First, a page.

Injunctive relief covers three distinct remedies--a Temporary Restraining Order (TRO), Preliminary Injunction, and Permanent Injunction. A TRO is typically issued ex parte and under FRCP 65, can last no more than 14 days; the goal is to freeze the status quo (e.g., prohibiting enforcement of the challenged law) until the plaintiff can serve the complaint and proceedings can begin. A Preliminary Injunction is issued following some adversarial proceeding and freezes the status quo until litigation can be resolved. A Permanent Injunction is a final judgment, following trial.

All three remedies require the same showing by the plaintiff, with a sliding scale as to the level of proof. The elements are: 1) Substantial likelihood (for TRO/Prelim) or Actual (Perm) success on the merits of the claim (i.e., that the challenged law is constitutionally invalid); 2) Irreparable harm to the plaintiff if she does not get the injunction; 3) No adequate remedy at law; 4) The injury to the plaintiff without the injunction is greater than the injury to the defendant if the injunction issues); and 5) the injunction is in the public interest.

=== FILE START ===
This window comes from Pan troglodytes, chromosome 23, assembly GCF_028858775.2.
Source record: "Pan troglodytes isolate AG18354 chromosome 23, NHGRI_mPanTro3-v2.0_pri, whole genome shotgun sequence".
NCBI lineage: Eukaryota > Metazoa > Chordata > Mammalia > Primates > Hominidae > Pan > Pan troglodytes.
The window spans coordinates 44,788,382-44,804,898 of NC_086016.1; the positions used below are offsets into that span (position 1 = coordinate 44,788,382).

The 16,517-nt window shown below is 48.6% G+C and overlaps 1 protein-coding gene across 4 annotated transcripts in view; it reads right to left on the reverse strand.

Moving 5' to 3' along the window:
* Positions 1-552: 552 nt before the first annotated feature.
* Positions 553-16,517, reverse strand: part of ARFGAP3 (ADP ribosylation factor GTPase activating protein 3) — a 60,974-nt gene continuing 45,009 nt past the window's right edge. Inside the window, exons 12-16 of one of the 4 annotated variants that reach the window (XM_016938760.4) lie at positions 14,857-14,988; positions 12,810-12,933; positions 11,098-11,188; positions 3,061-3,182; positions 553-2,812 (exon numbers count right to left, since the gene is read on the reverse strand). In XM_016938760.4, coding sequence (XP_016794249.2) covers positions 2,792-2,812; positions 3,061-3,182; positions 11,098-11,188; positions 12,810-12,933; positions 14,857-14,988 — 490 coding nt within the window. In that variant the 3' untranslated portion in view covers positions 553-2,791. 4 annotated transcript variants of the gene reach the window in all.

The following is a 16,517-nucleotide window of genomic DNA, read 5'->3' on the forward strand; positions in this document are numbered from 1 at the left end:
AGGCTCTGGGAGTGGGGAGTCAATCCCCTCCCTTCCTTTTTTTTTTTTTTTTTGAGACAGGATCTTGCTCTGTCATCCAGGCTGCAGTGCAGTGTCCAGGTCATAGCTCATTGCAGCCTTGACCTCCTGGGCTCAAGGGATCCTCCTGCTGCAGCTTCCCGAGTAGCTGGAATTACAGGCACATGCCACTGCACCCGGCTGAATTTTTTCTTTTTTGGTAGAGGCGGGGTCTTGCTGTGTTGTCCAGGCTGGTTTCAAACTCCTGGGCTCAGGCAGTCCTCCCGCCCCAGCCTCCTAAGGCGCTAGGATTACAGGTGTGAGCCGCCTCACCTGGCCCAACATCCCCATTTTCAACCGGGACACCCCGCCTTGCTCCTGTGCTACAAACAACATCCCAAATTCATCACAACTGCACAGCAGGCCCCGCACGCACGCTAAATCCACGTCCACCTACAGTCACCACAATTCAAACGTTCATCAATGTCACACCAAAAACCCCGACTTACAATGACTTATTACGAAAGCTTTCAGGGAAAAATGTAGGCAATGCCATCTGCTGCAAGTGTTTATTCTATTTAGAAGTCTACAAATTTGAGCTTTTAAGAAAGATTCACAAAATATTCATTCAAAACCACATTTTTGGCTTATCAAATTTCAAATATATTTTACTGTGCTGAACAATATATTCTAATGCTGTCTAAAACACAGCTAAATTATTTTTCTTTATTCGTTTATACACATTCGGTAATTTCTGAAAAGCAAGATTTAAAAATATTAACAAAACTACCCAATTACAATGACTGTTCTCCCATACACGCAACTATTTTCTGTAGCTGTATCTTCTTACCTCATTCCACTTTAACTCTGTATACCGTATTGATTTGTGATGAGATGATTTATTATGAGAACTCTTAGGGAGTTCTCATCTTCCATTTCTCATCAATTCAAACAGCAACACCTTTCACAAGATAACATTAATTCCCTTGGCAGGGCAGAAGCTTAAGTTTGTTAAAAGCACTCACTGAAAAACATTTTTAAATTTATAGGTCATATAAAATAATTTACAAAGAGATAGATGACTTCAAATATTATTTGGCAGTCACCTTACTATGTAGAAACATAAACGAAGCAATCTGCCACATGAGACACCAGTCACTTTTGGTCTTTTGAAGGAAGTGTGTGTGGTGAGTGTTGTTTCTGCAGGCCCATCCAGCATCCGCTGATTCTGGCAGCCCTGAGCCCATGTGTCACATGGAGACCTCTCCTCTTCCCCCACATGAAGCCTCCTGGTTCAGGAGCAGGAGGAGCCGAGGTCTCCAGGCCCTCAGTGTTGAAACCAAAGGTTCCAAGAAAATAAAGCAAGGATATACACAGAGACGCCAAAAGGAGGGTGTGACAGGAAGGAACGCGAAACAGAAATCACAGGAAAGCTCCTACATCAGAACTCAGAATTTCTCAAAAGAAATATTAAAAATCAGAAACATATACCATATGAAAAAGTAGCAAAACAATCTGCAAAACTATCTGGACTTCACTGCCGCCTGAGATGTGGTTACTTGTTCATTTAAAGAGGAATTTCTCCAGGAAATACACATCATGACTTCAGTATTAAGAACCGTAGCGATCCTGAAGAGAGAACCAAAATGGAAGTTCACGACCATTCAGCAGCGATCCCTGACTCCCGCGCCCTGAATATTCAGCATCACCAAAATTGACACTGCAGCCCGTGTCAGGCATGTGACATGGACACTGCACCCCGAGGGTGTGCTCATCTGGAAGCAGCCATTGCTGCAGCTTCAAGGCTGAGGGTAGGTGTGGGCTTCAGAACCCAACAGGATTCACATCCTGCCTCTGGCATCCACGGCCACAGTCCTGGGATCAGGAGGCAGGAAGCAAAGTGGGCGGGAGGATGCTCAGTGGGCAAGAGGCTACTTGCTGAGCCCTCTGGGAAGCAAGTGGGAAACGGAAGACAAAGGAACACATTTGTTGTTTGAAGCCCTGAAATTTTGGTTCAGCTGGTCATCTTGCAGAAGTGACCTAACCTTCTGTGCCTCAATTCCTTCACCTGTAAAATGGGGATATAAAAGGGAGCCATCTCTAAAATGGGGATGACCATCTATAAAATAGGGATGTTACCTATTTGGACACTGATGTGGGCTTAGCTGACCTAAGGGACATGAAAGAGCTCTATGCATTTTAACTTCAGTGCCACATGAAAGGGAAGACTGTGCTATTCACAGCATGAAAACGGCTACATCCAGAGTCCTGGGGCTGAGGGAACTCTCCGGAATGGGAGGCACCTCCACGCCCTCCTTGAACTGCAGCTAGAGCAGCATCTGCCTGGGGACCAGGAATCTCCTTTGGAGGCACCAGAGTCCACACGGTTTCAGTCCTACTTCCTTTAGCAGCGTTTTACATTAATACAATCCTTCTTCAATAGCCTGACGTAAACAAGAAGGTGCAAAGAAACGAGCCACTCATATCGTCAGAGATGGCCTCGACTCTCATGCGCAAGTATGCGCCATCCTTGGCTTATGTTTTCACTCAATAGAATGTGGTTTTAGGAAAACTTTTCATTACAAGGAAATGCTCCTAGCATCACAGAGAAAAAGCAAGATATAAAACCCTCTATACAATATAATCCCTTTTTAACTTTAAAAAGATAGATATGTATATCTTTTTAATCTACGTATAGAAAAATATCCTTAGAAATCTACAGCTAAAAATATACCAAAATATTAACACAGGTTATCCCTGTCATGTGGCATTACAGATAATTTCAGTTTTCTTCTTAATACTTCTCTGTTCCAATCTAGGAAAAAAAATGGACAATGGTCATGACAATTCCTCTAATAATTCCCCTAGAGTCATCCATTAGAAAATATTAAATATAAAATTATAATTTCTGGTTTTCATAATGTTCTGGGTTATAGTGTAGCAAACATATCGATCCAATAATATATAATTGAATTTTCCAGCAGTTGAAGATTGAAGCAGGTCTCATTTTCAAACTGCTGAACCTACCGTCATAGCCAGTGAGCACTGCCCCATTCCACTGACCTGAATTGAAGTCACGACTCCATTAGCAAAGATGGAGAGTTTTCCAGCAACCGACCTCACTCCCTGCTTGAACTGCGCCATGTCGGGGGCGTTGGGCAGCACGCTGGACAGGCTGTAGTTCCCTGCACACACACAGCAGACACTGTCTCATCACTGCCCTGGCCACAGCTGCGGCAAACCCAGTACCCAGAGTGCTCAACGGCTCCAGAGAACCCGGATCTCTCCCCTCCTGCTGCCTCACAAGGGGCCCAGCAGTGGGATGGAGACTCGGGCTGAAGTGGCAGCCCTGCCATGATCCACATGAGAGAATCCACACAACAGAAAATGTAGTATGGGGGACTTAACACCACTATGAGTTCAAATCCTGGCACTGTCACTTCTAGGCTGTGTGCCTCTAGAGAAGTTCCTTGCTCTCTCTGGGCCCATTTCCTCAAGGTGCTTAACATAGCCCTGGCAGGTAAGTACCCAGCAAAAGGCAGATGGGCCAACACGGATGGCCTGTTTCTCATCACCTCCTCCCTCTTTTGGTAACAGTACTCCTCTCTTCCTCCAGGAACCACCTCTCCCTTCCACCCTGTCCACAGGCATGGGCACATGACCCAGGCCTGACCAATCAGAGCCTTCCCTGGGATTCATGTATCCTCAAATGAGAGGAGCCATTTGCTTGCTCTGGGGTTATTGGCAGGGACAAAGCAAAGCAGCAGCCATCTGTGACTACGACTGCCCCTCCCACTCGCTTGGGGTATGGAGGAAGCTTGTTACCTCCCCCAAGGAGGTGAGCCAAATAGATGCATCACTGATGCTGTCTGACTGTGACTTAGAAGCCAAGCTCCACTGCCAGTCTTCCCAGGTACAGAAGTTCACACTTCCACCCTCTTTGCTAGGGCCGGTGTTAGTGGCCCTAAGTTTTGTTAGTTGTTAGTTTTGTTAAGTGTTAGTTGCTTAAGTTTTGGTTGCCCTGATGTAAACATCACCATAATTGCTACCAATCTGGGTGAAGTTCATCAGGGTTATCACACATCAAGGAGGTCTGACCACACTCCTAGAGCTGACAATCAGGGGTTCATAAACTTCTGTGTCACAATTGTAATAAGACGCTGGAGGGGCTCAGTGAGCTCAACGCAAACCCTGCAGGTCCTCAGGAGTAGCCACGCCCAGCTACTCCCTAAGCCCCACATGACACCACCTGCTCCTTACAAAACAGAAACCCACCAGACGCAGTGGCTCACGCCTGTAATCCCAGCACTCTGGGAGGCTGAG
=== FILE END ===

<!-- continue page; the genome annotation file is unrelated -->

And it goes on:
A simple constitutional case might proceed as follows: Plaintiff sues the responsible executive officer under Ex Parte Young, often moving for a TRO at the same time. There will be a hearing and often a decision on a preliminary injunction within the first few weeks of litigation. Prior to 1976, all such challenges went to three-judge courts; post-1976, it is only the cases covered by § 2284. And under § 1292(a)(1), an order granting, denying, or otherwise ruling on a request for an injunction is immediately appealable, meaning much resolution of constitutional questions is on appeal from a preliminary injunction.

Finally, remember that a declaratory judgment is an available alternative remedy in an action to halt enforcement of a constitutionally invalid law.

Saturday, October 27, 2018

For those writing or arguing Stinnie

For those arguing or writing their opinion on Stinnie v. Holcomb, here is a recent decision from the Middle District of Tennessee considering a challenge to a similar state law suspending drivers' licenses dues to unpaid court fees, including a Rooker-Feldman defense.